2001 Acura Integra Review
Still a great coupe in spite of its age.
Price, performance, and refinement aren't always compatible attributes, but Acura has successfully combined all three in the Integra family of coupes and sedans. Smart-looking, comfortable, and fun to drive, any Integra represents a satisfying choice.
Our favorite is the GS-R: sport coupes don't come much better than this. The GS-R makes any driver feel like a hero, almost anticipating your wishes, filling your senses with delicious sounds and seat-of-the-pants sensations. Open the throttle, and the twin-cam engine growls with authority and revs like there's no tomorrow. The taut suspension helps it slice through corners with precision.
Buyers who prefer a less frenetic driving experience can save thousands by choosing an Integra LS or GS, in coupe or sedan styles. The former makes the most of the Integra's slashing-wedge shape but a four-door offers more practicality, and some drivers even prefer the handling balance of the Integra sedan.
Integra hasn't changed much lately, and an all-new model designed to replace it is just around the corner. Little more than some new color choices and new carpeted floor mats distinguish the 2001 models from the 2000s. Be on the lookout for special pricing and financing offers.
The Integra lineup comprises coupes and sedans in various levels of trim and tune.
Three-door coupes include the LS ($19,300), GS ($20,950) and the high-performance GS-R ($22,200). There's also a limited-production club-racer coupe called the Type R ($24,350). Four-door sedans are offered in LS ($20,100), GS ($21,500), and GS-R ($22,500) trim.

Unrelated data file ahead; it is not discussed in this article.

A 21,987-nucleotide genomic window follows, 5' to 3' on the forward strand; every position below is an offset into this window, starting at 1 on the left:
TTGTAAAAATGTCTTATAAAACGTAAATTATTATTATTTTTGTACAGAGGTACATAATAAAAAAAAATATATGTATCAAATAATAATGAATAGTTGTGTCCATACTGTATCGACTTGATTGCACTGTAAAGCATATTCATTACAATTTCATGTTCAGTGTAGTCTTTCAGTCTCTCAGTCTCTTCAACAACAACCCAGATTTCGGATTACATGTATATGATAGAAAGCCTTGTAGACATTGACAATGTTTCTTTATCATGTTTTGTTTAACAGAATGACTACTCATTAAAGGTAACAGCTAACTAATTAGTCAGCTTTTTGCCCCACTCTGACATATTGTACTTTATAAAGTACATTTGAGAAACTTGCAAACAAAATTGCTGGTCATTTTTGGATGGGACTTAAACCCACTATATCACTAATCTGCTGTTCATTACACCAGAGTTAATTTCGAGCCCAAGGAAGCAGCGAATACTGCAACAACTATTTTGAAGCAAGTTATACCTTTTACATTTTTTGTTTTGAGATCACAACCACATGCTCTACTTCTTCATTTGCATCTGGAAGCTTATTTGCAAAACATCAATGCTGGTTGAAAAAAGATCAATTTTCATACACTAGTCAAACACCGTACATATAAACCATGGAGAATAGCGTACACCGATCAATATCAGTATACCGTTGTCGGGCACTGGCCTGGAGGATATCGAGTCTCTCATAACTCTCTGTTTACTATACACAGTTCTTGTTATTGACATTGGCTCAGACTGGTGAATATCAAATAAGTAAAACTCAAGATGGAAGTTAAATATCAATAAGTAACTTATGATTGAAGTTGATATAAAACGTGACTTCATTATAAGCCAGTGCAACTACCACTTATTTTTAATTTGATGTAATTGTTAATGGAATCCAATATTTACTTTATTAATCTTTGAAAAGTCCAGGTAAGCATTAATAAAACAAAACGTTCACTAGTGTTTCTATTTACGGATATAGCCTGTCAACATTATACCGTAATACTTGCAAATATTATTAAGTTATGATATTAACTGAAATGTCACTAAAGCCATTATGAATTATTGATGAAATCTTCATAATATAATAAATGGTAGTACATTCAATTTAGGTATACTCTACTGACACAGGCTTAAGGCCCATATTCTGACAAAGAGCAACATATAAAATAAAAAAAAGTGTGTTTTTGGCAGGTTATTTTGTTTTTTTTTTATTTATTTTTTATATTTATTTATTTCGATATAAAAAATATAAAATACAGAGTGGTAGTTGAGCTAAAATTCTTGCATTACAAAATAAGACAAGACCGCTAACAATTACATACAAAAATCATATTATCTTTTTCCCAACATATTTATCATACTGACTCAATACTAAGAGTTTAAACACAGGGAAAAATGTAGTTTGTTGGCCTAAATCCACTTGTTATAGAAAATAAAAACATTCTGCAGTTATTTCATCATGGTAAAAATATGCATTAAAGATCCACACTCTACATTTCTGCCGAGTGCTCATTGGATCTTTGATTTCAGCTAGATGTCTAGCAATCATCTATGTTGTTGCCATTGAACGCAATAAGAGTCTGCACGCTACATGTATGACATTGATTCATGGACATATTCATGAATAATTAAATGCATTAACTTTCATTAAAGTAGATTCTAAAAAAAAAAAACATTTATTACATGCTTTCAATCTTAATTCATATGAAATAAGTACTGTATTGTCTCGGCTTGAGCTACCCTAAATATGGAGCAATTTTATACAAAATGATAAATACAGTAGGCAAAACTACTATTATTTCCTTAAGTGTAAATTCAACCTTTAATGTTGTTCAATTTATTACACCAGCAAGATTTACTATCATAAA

Even the LS comes fully loaded. GS just adds leather upholstery to the coupe and sedan, plus a spoiler for the coupe and a special console, armrest, and interior woodgrain for the four-door. LS and GS Integras share a 1.8-liter dual overhead-cam 16-valve four-cylinder engine rated at 140 horsepower. It comes with a choice of five-speed manual or four-speed automatic ($800) transmission.
GS-R models get a 170-horsepower VTEC version of the same engine. The GS-R is available only with a close-ratio five-speed manual gearbox that's optimized for its more narrow powerband.
Stripped down and near race-ready, the Type R deletes weight-adding luxuries such as cruise control and the otherwise standard power moonroof in favor of a modified, 195-horsepower engine tuned to rev over 8,000 rpm; along with bigger brakes, high-performance tires, its own unique close gearbox ratios and a torque-sensing helical limited-slip differential.
The Type R comes in any color you like, as long as you like Nighthawk Black or Phoenix Yellow.
• For more information such as specs, prices, and photos of the 2001 Acura Integra, click here: 2001 Acura Integra.